The titles might be different, but all three share the fundamental belief that as a business it is the power of creativity that is the economic multiplier for the agency’s clients.
“If anything, my role as CEO highlighted the importance of creativity and the value that adds to our clients’ business,” says Morris.
This, he says, is something they have seen even more so over the last few years of Covid. However, Morris emphasises that going forward there is no doubt that creativity will benefit from an in-person connection. “It lets teams feed off each other’s energy,” he says.
Covid isn’t the only thing that has brought changes to the industry.
“With the proliferation of media and the rapid rise of technology, there’s been a big focus on performance marketing,” says Morris.
He says this is a critical component. “We’ve invested in specialist talent to maximise the impact of our client’s media spend.”
Morris stresses that the enduring truth is that your communication needs to be relevant and engaging whatever the media.
“It all forms part of a bigger brand story and we believe that creativity sits at the centre of it, so it is about the intersection of those two worlds. When you get that right, the impact is exponential.”
Morris, who was in the CEO position for eight years, and has worked for the last seven with Skwambane is more than confident in Skwambane taking over this position.
His advice to Skwambane: “Stay true to what you believe in.”
Skwambane says that it is an exciting time for him to have Morris in the business as his “creative partner” and for them to drive creativity and value together, across the entire group.
“When Brett brought me in to run FCB Joburg seven years ago, he talked about talent and value as the two most important factors in the business,” says Skwambane.
“What he has driven was really about the ingredients of creativity, which is talent and diversity,” he adds.
Skwambane has an unusual background for an “adman”. After graduating from UCT, he began his career working with Mark Shuttleworth as a crypto certification authority, and then as a merchant and investment banker.
“The complexity of marketing in the current environment requires multiple disciplines, new technologies and robust data sources are combined effectively to deliver economic and brand value.
“I need to use my experience in technology, banking, social development and marketing and communications to drive growth and value for our people, stakeholders and clients,” he states.
“My contribution has been, and will be, to find more ways to harness that talent, expertise, tools and creativity of the business to deliver value to our clients,” he adds.
Part of this is taking the agency’s transformation even further.
“We have come so far as an organisation. From 1982, driven by Nkwenkwe Nkomo, to today, our transformation has been significant. We are now over 70% black, vertically and horizontally.
“But we have work to do to be more inclusive and have programmes focused on allyship, intentional inclusion and cultural sensitivity,” he says.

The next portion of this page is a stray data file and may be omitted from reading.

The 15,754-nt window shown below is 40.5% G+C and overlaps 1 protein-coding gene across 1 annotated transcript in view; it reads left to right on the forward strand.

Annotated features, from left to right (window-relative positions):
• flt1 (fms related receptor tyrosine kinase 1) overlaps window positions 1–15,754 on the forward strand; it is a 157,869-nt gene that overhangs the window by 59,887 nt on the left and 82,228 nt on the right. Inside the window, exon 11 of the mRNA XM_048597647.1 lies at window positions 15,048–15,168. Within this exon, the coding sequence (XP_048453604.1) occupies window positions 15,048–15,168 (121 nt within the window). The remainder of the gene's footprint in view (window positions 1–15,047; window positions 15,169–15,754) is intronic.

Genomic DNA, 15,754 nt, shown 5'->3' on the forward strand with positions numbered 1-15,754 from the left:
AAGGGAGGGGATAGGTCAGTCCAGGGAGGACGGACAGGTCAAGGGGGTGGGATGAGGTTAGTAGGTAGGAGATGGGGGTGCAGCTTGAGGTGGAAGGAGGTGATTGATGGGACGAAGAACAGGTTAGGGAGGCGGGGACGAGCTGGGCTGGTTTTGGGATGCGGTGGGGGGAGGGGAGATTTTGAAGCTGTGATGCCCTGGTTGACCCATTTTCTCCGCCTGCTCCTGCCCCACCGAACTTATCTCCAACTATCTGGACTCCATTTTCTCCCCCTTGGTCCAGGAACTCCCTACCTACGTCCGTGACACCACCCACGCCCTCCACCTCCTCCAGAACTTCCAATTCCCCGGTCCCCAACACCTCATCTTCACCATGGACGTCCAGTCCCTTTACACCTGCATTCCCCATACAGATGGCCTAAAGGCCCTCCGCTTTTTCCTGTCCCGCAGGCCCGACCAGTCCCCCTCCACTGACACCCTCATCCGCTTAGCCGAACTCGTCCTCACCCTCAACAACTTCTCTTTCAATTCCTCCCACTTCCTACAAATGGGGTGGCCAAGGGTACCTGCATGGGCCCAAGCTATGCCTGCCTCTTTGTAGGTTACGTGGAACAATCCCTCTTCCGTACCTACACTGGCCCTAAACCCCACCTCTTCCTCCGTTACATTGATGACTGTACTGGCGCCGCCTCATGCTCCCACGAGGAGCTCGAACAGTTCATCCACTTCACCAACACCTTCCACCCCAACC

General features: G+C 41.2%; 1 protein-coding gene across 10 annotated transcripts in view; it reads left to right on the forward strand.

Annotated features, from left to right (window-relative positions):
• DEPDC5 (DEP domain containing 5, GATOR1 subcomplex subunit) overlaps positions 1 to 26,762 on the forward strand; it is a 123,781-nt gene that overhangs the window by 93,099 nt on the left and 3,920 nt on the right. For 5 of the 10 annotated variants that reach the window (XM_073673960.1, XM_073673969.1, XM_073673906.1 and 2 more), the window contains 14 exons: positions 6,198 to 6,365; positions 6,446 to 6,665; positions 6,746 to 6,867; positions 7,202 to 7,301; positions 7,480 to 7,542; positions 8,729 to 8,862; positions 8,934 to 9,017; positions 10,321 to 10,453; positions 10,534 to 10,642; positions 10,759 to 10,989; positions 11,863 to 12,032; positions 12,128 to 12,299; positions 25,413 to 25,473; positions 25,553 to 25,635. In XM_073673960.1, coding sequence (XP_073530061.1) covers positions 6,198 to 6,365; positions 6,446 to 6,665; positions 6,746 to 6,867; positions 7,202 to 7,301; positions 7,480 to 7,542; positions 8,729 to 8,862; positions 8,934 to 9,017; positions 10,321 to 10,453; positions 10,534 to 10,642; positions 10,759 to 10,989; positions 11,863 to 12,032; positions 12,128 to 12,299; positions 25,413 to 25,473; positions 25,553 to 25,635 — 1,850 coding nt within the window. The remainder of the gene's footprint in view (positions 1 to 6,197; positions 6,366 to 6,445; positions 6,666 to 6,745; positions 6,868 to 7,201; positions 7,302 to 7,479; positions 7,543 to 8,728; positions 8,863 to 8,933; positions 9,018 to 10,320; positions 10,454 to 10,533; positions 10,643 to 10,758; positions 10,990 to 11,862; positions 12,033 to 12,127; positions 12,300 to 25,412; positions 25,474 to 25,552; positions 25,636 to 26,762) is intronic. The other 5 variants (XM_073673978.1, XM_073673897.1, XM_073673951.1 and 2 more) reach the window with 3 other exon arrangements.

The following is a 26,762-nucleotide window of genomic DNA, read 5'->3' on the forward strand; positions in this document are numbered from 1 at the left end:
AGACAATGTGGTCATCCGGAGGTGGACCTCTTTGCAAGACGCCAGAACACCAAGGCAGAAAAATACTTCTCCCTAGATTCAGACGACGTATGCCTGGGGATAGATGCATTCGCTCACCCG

Khuvutlu, like Skwambane, boasts an entrepreneurial background. One could describe him as a ‘serial creative industries entrepreneur’ - he founded his first boutique brand consultancy, Plutonic, in 2005 while in the third year of his undergraduate degree.
“Our ‘new normal’ business environment is volatile, uncertain, complex, and ambiguous (VUCA).
“Navigating this reality requires businesses of all sizes to embrace startup culture, not only survive but to innovate and thrive,” he says.
He adds that businesses need to organise themselves in a manner that allows them to move fast, embrace change and encourage innovation.
“My entrepreneurial and digital background are rooted in startup culture, and this has greatly influenced my leadership perspective, a perspective that I believe is appropriate and relevant for our current circumstance and environmental context,” he explains.
“We’re now firmly settled into our new normal, and my primary goal is to nurture an environment for creative solutions to thrive to unleash ‘creativity as an economic multiplier' for our clients,” he states.
He believes that our changing landscape requires communication professionals to engage in continuous learning and for organisations to have a point-of-view of how they support and facilitate this life-long learning.
“While serving as chair of the IAB’s Education Council, we initiated a digital skills gap study in 2021.”
In the survey, 85% of the respondents said that their organisations were planning to continue to operate remotely post the pandemic and as a result identified ‘effective self-management', as the number 1 skill for a remote working world.
“They describe self-motivation as an ability for staff to self-motivate, communicate effectively and develop trust,” he says.
Apart from this, he shares that 83% stated that they have to offer digital marketing and advertising training to new employees, regardless of their function within the firm or experience.
“It’s important to note that “regardless of their function and experience” reflects the reality of an ever-evolving omnichannel marketing environment,” he explains.
Nahana is a collective of specialist agencies that provide creative solutions across the marketing ecosystem. These include FCB Joburg, Hellocomputer Joburg, HelloFCB+, McCann1886, Fuelcontent, Meta Media, The Media Shop, Craft, Lucid and Weber Shandwick.